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Atlantic Ocean (June 27, 2005) Physician's Assistant Lt. Tobijah Griffin, assigned aboard the Nimitz-class aircraft carrier USS Harry S. Truman (CVN 75), examines Culinary Specialist Seaman Emmanuel Victor's eyes during a routine check-up during sick call. (U.S. Navy photo by Photographer's Mate 3rd Class Kathaleen A. Knowles/RELEASED)
Atlantic Ocean (June 27, 2005) Physician's Assistant Lt. Tobijah Griffin, assigned aboard the Nimitz-class aircraft carrier USS Harry S. Truman (CVN 75), examines Culinary Specialist Seaman Emmanuel Victor's eyes during a routine check-up during sick call. (U.S. Navy photo by Photographer's Mate 3rd Class Kathaleen A. Knowles/RELEASED)

A Message from the Navy Surgeon General: Medical Service Corps 69th Birthday

By Vice Adm. C. Forrest Faison, III
Surgeon General
Chief, Bureau of Medicine and Surgery

On behalf of the entire Navy Medicine family, it is my honor to congratulate our Navy Medical Service Corps as they celebrate 69 years of honoring the trust placed in our hands by our nation.

CABEZAS, Nicaragua (May 22, 2015) Lt. Philip Burgess, from Gray, Tenn., a physical therapist assigned to Naval Medical Center Portsmouth, Va., teaches a patient physical exercises at a medical site established at the Colegio Moravo Juan Amos Comenius during Continuing Promise 2015. (U.S. Navy photo by Mass Communication Specialist 2nd Class Derek Paumen/Released)
CABEZAS, Nicaragua (May 22, 2015) Lt. Philip Burgess, from Gray, Tenn., a physical therapist assigned to Naval Medical Center Portsmouth, Va., teaches a patient physical exercises at a medical site established at the Colegio Moravo Juan Amos Comenius during Continuing Promise 2015. (U.S. Navy photo by Mass Communication Specialist 2nd Class Derek Paumen/Released)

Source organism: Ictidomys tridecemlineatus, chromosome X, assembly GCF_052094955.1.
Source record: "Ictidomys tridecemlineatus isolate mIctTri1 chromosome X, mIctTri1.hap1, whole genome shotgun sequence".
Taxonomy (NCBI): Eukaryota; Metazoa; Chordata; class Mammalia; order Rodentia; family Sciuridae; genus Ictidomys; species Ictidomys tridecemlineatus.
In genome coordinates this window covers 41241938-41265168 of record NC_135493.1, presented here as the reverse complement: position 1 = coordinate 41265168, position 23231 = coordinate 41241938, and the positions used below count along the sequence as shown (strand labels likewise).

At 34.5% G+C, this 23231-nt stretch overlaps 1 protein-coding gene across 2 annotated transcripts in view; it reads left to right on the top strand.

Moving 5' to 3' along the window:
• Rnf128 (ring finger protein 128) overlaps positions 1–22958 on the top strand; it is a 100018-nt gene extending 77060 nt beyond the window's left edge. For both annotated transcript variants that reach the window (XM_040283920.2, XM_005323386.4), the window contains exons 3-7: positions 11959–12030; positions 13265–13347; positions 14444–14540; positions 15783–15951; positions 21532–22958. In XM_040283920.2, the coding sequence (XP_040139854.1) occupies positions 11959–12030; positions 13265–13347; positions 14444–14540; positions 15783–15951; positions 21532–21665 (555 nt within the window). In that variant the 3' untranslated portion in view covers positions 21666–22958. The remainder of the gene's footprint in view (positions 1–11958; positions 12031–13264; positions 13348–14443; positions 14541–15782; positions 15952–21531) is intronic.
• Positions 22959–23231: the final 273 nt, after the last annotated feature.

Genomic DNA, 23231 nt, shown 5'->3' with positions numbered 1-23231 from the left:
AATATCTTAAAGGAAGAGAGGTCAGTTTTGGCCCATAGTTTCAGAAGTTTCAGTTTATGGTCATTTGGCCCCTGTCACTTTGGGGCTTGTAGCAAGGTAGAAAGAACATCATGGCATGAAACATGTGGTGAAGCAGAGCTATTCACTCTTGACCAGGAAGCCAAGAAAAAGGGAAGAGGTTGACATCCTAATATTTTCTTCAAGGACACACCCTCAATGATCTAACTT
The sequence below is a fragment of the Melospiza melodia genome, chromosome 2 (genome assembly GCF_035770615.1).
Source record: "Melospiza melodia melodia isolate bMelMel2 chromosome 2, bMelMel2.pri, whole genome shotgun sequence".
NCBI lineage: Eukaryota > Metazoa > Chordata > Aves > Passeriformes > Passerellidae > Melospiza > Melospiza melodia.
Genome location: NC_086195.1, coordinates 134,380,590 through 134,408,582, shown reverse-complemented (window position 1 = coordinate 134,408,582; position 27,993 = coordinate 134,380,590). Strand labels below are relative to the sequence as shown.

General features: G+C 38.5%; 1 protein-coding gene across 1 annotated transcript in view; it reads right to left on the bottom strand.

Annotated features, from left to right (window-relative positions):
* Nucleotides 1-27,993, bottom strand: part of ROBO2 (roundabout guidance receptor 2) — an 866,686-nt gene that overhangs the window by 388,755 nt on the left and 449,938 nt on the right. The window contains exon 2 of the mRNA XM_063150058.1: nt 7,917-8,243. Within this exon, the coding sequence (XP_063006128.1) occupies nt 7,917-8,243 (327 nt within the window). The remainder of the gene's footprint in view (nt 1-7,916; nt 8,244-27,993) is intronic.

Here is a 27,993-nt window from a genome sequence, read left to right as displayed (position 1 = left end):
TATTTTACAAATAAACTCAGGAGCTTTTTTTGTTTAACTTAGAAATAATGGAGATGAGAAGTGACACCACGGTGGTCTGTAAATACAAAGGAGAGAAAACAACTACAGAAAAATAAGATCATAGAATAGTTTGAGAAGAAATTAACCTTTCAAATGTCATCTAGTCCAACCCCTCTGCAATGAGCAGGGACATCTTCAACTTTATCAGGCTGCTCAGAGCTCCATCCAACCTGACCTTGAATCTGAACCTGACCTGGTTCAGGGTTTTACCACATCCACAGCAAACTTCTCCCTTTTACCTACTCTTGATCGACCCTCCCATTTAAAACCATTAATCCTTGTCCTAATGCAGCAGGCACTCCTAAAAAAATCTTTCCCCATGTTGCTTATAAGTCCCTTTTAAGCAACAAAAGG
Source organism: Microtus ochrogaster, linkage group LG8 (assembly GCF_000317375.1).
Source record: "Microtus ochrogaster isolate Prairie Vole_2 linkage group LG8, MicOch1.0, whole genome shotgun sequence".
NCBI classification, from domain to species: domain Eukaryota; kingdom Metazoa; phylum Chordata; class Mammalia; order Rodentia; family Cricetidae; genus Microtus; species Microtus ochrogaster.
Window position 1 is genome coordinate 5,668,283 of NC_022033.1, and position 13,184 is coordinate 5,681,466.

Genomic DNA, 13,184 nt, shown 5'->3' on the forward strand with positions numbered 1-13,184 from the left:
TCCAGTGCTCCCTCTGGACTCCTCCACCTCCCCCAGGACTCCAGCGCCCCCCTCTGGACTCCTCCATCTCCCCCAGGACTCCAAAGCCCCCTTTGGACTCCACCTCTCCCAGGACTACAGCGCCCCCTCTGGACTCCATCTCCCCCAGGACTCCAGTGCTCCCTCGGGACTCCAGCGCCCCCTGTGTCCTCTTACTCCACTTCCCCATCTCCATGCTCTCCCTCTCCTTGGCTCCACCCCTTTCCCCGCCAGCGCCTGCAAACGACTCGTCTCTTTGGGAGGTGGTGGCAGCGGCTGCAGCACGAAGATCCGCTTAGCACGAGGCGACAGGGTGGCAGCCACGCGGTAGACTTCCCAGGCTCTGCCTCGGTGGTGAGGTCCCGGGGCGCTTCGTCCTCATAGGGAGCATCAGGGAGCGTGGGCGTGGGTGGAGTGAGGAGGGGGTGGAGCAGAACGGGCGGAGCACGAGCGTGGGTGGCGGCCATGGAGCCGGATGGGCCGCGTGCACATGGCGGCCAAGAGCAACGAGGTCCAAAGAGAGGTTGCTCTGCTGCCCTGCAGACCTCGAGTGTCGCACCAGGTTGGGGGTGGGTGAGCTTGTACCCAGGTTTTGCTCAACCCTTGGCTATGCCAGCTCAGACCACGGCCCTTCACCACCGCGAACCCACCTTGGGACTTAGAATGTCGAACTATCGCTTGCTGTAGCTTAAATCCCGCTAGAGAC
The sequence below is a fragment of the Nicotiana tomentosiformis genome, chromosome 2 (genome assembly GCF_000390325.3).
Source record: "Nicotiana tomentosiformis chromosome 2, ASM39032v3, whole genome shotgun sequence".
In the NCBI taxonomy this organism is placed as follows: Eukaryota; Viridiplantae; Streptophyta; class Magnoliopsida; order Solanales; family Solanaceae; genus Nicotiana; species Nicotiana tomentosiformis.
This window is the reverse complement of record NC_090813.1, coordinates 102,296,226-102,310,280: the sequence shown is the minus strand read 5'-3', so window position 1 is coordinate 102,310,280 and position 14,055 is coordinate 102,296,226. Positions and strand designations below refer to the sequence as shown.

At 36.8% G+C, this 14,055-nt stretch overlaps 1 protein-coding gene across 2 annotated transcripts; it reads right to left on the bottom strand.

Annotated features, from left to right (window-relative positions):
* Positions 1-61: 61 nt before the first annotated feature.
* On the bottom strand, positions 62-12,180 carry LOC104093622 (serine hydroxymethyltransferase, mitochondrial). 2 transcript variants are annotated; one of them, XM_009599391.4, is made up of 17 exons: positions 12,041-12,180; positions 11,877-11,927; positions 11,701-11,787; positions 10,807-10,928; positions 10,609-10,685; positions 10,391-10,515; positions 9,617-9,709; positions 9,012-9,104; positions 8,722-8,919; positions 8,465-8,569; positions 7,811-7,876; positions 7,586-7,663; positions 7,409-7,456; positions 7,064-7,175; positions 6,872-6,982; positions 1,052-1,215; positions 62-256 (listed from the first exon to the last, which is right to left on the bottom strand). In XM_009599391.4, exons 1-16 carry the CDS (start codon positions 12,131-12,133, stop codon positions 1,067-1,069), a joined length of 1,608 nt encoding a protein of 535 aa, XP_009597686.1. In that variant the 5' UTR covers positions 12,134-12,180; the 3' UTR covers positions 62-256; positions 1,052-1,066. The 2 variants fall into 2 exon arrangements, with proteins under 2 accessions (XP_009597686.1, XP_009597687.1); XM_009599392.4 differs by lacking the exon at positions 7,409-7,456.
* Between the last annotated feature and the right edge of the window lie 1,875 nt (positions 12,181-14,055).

Since its inception in 1947, the men and women of our Medical Service Corps have continuously served America’s sons and daughters, providing the very best care our nation can offer to those who have sacrificed to defend our freedom.

From the first 251 “plank owners” commissioned in 1947 and who served in one of the first four specialties of supply and administration, medical allied sciences, optometry and pharmacy, the Navy’s Medical Service Corps has grown to more than 3,100 active duty and Reserve officers in 31 specialties.

From scientists and environmental health specialists defeating hemorrhagic fevers and infectious diseases, to researchers, medical providers and administrators, the Medical Service Corps is truly our most diverse corps.

In their brief history, Medical Service Corps officers have been awarded one Navy Cross and 15 Bronze Stars. Today, our Medical Service Corps officers serve around the world in our military treatment facilities, conduct cutting edge research in our labs, and deploy on our ships and with the Marines. Our Medical Service Corps officers are among the busiest health care professionals in humanitarian missions like Continuing Promise and Pacific Partnership.

Atlantic Ocean (June 27, 2005) Physician's Assistant Lt. Tobijah Griffin, assigned aboard the Nimitz-class aircraft carrier USS Harry S. Truman (CVN 75), examines Culinary Specialist Seaman Emmanuel Victor's eyes during a routine check-up during sick call. (U.S. Navy photo by Photographer's Mate 3rd Class Kathaleen A. Knowles/RELEASED)
Atlantic Ocean (June 27, 2005) Physician’s Assistant Lt. Tobijah Griffin, assigned aboard the Nimitz-class aircraft carrier USS Harry S. Truman (CVN 75), examines Culinary Specialist Seaman Emmanuel Victor’s eyes during a routine check-up during sick call. (U.S. Navy photo by Photographer’s Mate 3rd Class Kathaleen A. Knowles/Released)

 

Because of the men and women who comprise our Medical Service Corps, families around our nation sleep soundly knowing that Navy Medicine is medically-ready to honor the trust to return America’s sons and daughters home safely.

To the 3,100 men and women serving in our Medical Service Corps, thank you for your steadfast dedication, compassion and selfless sacrifice. Happy 69th birthday, shipmates! I’m proud to serve with you.

Editor’s note: This blog was originally published August 3, 2016 on Navy Medicine Live.

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